Dispute creates new legal ground

By Kimberly Atkins
The Daily Record Newswire
WASHINGTON, DC — During recent oral arguments, the justices of the U.S. Supreme Court seemed disinclined to hold that a Lanham Act claim of false representation against beverage giant Coca-Cola was preempted under the Food, Drug and Cosmetic Act.

The case POM Wonderful LLC v. Coca-Cola Co., 12-761, stems from a product released by Coca-Cola called Minute Maid Pomegranate Blueberry drink.

POM Wonderful, which produces a pomegranate juice beverage that came out at the height of a health craze involving the fruit’s high antioxidant properties, sued Coca-Cola over its drink, alleging a number of claims including violation of §43(a) of the Lanham Act.

POM Wonderful claimed that the Coca-Cola product’s label was misleading because it prominently features the words “pomegranate” and “blueberry” as well as pictures of the fruits on its labeling, even though it contained only 0.3 percent pomegranate juice and 0.2 percent blueberry juice.

More than 99 percent of the Coca-Cola product is comprised of apple and grape juice, amounting to a misrepresentation that, POM Wonderful alleged, hurt its market share.

Coca-Cola moved to dismiss, arguing that the claim was preempted because its label complied with regulations under the FDCA.

Because the Food and Drug Administration sets the standards for the content that labels must include, claims involving product labeling under the Lanham Act conflict and are therefore barred.

The 9th U.S. Circuit Court of Appeals agreed, holding that the FDA, not Lanham Act plaintiffs, bears responsibility for policing allegedly misleading food product labeling.

The Supreme Court granted POM Wonderful’s petition for certiorari.

POM Wonderful’s attorney Seth P. Waxman, a partner in the Washington office of WilmerHale, relied heavily on the court’s 2009 ruling in Wyeth v. Levine that state law failure-to-warn claims against brand-name drug makers are not automatically preempted by FDA regulations governing the contents of such labels.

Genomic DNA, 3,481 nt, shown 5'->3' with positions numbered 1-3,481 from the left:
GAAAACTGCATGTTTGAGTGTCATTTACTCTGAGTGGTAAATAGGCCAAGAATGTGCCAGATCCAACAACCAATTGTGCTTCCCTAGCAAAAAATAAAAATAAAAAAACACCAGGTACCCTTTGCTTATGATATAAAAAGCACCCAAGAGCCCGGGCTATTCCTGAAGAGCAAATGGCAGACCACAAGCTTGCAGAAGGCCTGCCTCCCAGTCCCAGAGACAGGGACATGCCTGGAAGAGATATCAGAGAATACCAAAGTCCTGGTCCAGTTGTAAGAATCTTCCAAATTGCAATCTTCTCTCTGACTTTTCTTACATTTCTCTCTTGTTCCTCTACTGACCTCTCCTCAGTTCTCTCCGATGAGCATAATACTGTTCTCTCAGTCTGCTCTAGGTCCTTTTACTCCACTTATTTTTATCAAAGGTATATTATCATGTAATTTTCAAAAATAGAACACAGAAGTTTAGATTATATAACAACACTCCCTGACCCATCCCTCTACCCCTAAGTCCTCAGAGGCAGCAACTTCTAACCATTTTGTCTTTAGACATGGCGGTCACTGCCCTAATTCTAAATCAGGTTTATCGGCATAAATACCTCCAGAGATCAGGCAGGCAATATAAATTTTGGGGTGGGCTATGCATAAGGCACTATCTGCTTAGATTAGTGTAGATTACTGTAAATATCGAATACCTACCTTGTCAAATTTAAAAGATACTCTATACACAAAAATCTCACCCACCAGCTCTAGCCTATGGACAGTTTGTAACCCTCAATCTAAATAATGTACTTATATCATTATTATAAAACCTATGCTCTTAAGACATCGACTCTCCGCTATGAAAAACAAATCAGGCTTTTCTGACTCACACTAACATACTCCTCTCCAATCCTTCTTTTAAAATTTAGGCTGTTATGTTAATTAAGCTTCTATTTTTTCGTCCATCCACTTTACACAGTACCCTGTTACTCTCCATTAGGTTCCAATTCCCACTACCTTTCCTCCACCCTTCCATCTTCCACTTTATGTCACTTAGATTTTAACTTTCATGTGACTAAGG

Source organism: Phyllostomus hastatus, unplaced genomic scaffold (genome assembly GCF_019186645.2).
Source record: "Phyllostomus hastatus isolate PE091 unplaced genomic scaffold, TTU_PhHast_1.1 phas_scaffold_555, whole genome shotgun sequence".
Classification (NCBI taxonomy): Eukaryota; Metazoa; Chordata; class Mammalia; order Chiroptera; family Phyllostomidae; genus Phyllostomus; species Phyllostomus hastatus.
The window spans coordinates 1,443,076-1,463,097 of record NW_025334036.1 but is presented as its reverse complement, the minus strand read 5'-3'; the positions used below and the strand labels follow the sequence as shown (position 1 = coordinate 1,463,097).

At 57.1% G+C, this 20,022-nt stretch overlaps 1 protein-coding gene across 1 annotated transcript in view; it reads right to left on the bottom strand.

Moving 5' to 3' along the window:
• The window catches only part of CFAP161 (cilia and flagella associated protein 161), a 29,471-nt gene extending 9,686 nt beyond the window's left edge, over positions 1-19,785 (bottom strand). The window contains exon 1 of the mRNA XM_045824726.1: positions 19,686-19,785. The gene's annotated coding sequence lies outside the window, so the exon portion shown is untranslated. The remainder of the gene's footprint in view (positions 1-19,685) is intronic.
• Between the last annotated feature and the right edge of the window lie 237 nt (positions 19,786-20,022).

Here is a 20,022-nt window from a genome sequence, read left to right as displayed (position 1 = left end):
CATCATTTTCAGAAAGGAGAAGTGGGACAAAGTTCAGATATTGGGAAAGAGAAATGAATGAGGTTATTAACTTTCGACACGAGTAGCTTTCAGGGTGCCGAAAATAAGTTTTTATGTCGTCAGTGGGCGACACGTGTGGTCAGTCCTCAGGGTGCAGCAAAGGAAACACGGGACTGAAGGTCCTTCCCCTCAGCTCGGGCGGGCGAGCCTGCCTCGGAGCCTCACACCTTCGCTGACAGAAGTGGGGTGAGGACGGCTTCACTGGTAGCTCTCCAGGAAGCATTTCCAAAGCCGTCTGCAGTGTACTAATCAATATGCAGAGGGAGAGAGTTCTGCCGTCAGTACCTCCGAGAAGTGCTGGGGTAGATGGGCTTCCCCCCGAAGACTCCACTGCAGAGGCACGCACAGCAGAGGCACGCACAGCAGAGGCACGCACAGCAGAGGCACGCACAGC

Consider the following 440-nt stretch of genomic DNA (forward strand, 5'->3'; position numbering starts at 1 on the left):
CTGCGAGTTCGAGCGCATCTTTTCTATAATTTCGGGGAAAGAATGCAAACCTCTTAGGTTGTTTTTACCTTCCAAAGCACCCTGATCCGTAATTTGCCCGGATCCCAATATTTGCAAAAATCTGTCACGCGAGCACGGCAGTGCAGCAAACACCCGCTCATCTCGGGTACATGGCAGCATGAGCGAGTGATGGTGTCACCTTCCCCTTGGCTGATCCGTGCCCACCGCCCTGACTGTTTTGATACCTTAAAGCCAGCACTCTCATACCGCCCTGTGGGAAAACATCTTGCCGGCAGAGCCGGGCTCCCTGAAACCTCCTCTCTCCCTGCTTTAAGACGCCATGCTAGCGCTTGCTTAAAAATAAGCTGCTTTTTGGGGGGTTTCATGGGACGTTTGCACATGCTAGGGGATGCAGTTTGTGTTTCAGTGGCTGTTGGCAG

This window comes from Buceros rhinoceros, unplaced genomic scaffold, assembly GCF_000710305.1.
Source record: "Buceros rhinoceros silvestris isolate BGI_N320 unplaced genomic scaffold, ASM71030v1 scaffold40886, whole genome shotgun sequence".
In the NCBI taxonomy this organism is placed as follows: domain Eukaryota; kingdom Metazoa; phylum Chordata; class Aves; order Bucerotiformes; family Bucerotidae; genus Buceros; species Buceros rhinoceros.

“As this court explained in Wyeth, misbranding provisions are, in fact, adjudicated by courts,” Waxman said. “[U]nder this Court’s decision in Wyeth, the FDCA and the FDA’s regulations interpreting it and applying it, supply a floor and not a ceiling” of labeling standards.

“Assuming you have a Lanham Act claim, what should Coke have done to make its product non-misleading?” asked Justice Ruth Bader Ginsburg.

“The injunction that we would seek is ceasing to use the label as it currently exists,” Waxman said.

“Without saying what is lawful?” Ginsburg pressed.

“That’s correct,” Waxman said.

Melissa Arbus Sherry, assistant to the U.S. solicitor general argued as amicus on behalf of neither party. She took the position that the FDA must be the ultimate authority for interpreting food label standards “under the misbranding provisions of the FDCA.”

“The purpose of [the FDA regulations] is to have some form of standardization so that when a consumer goes to a marketplace to purchase a particular product, it knows what is going to be in the product,” Sherry said.

Kathleen M. Sullivan, a partner in the New York office of Quinn Emanuel Urquhart & Sullivan, argued on Coca-Cola’s behalf that claims of misleading labeling fall squarely within the FDA’s purview.

“The FDCA does not deal just with health,” Sullivan argued. “[I]t also ‘promotes honesty and fair dealing in the interest of consumers.’”

But Kennedy wondered if that regulation was sufficient.

“If the [FDCA] works in the way you say it does, and Coca?Cola stands behind this label as being fair to consumers, then I think you have a very difficult case to make,” Kennedy said. “I think it’s relevant for us to ask whether people are cheated in buying this product.”

Sullivan said that “POM [can’t] say it’s misbranded under the Lanham Act, even where Coca?Cola has complied with all of the authorizations set forth in the FDCA.”

“You want us to write an opinion that says … no matter how misleading or how deceptive a label it is, if it passes the FDA, there can be no liability?” Kennedy asked. “That’s what you want us to say?”

Sullivan said that “misleading” by law ought to be “defined by the FDA in specific regulations pursuant to” the FDCA.

She noted that the Coca-Cola product is labeled as pomegranate “flavored.”

“We don’t think that consumers are quite as unintelligent as POM must think they are,” Sullivan said.

Justice Stephen G. Breyer took did not take part in the oral arguments.

No reason was given by the court, but justices generally recuse themselves from cases involving companies in which they hold stock.


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